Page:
Tennessee Valley Woodworkers

Vol. 18/ Issue 6                      June  2003                            Editor: Tom Gillard Jr. 

Meeting Notice:
The next meeting of the TN Valley Woodworkers
Will be held, June 17th at 7:00 p.m. in the
Duck River Electric Building, Decherd, TN
All interested woodworkers are invited!

The following people have agreed to serve as contacts for their particular skills. If you have questions, suggestions for activities, or other comments relating to these skills, please call these folks. Their interest is to help the club better serve their area of expertise. Your participation with them will help them achieve that goal.

                Design: Alice Berry 454-3815                                Finishing: Phil Bishop 967-4626
                Turning: Tom Church 967-4460                             Carving: Harry May 962-0215
                Sharpening: Bob Reese 728-7974                          Joinery: Ross Roepke 455-9140
Health and Safety: Maurice Ryan 962-1555

List of Club Officers

                                                      President:          Doyle McConnell
                                                     V. President:         Ken Gould
                                                     Secretary:          Barbara Keen
                                                     Treasurer:          Henry Davis
                                                     Publicity:          Loyd Ackerman
                                                     Newsletter Editor  Tom Gillard Jr.


Please remember, in your thoughts and prayers, all our Troops in the  Middle East and those on the way home.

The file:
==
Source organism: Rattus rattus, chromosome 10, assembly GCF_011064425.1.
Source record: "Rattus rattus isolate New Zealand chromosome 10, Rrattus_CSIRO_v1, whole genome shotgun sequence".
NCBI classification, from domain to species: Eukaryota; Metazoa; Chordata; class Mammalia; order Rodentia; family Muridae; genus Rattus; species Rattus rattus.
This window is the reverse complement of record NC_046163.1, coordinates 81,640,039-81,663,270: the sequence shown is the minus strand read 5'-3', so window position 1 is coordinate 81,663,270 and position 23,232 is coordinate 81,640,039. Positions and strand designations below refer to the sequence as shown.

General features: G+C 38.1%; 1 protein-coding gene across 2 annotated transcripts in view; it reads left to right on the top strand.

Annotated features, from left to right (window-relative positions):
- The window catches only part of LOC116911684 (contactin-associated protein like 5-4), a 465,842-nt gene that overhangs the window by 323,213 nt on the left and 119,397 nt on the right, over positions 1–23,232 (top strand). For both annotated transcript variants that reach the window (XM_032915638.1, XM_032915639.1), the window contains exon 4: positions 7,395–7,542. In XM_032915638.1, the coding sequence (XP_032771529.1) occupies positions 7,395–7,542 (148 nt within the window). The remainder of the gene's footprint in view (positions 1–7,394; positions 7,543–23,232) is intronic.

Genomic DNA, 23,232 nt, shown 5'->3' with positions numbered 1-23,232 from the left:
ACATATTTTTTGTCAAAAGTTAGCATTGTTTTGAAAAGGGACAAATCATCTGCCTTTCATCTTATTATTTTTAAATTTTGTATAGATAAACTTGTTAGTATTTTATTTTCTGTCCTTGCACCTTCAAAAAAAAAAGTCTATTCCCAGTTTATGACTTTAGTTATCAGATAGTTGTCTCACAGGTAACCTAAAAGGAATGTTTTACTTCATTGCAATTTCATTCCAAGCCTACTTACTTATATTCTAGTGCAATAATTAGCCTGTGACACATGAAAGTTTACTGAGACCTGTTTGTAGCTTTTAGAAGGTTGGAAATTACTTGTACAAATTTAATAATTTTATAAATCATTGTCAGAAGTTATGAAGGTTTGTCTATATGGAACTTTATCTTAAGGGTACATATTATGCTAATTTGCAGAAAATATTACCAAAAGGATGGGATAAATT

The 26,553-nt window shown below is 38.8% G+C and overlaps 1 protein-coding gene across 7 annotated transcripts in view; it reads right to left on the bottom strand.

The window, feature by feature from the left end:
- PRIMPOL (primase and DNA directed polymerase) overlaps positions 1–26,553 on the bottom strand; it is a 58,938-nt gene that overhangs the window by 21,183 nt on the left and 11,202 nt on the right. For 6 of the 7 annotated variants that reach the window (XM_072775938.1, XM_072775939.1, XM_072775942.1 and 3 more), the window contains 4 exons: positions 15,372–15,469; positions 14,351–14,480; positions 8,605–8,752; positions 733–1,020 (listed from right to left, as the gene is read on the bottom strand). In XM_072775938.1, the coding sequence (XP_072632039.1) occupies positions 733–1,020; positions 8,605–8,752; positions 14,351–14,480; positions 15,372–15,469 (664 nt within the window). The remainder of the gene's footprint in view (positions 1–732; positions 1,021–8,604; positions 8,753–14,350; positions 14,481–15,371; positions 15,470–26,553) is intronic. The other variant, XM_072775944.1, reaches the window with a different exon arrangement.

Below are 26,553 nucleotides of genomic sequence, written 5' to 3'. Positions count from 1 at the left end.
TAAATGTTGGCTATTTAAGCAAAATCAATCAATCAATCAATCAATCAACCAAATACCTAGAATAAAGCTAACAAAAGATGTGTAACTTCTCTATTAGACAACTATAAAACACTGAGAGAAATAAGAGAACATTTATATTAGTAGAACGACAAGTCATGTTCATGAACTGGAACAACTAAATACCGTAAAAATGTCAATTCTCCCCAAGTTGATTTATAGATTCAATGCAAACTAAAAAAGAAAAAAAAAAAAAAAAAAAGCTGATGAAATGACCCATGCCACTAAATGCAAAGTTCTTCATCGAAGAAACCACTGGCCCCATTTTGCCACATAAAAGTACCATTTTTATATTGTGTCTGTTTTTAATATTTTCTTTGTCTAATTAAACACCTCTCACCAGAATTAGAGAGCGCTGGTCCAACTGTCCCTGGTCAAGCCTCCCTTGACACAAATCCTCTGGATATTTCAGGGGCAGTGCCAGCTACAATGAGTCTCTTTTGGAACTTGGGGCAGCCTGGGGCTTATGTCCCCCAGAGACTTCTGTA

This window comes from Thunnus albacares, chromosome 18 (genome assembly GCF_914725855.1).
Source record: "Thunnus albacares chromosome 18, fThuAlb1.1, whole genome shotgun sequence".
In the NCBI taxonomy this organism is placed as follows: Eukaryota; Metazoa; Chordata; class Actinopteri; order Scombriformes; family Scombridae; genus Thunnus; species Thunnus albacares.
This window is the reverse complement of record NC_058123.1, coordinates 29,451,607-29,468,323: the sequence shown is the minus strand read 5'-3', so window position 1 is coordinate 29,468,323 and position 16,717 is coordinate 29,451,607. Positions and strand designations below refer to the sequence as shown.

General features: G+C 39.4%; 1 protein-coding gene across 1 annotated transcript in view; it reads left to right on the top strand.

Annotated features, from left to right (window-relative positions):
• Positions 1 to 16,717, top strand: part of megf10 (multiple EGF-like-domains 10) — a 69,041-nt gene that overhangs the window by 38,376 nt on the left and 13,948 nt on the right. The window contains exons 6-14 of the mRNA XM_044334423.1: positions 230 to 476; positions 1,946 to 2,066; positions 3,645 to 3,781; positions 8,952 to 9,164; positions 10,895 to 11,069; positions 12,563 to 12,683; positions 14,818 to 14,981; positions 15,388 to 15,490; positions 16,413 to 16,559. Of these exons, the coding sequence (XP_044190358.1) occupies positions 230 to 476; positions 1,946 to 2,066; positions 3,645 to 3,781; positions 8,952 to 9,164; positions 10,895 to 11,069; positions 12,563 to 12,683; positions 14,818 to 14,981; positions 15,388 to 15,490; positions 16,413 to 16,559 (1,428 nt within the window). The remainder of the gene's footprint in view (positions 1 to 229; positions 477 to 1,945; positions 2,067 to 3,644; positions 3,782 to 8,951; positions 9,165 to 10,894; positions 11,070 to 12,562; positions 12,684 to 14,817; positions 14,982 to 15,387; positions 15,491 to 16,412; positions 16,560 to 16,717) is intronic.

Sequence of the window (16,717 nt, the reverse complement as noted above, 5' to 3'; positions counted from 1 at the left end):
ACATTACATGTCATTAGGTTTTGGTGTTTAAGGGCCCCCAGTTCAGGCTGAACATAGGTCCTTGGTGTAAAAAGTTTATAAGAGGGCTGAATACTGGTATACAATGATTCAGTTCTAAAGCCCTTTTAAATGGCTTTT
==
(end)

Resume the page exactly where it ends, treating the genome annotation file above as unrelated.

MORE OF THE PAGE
Don't forget about the club give-away this year.
We have a Tormek sharpening machine for some lucky winner at the Christmas party.

***  Meeting this Month  ***

H.B. Rust of North Side Clocks in Manchester.

That was some Picnic.  Go to the web page "GALLERY"  to view the pictures.  This "woodchuck'n" club sure does have some good times...


Geoff Roehm brought in 2 Ukuleles one was curly Mango, Brazilian rose wood and the other was Alaskan cedar. He finished with a mixture of nitrous and Deft and French polish for the filler.  This wash coat of orange shellac and let it dry and than dip rag in mixture and rub around in a circle.  It will micro braid to the wood and be just the right color.  He will see that instructions on how to do this are put on our Web Site.

Maurice Ryan made a rod holder to use on his boat. It will mount on the bulkhead.  He used PVC pipe and heats the edges and than drove a wine bottle over them to form the lip.  Rods will not bounce out of this.

Bill Duncan made a plant stand and it has a smaller top than some of the others since he forgot to check his index on the joiner and the top ended up with a curve in it and he had to saw a part and do over.  He also put a skirt on his.  He brought in the clamp arrangement he made to clamp the stand together.

Bob Beswetherick brought back the mandolin that he brought in last time.  He redid the finish, which he is much more satisfied with.  It is a sunburst effect and he used brown leather dye and thinned it way down.  He sprayed the finish.  He also played a short tune on it for us to hear the tone.

Jim Roy showed a leg he had made out of Cherry.

Henry Davis showed the plant stand that was made by the members that attended his workshop.  He asked that the members that attended sign it.  He also thanked Tom Cowan for the assistance with the workshop.

Mary Ellen Lindsay brought in the plant stand she made at the workshop.  It was made out of popular and she carved it on the top and the sides.  She put a gel satin varnish on it.  She also brought in a stool with a carved top.

Barbara Keen showed a plant stand that she made at the workshop.  It was a Black Walnut stand with satin polyurethane finishing.

Bob Leonard brought in a scraper it was made from an old band saw blade.  He made a holding jig out of wood so that he could hold the blade in for sharpening it.

Newt Wright brought in a clock that he had made out of Mahogany.

Doyle McConnell found a red maple tree and it was so big he did not want to get it but was out voted by his wife and Karen so he got it.  He showed a couple of bowls he had made out of it.  He also showed a pecan bowl.  He also showed a bowl vessel he has started from a root.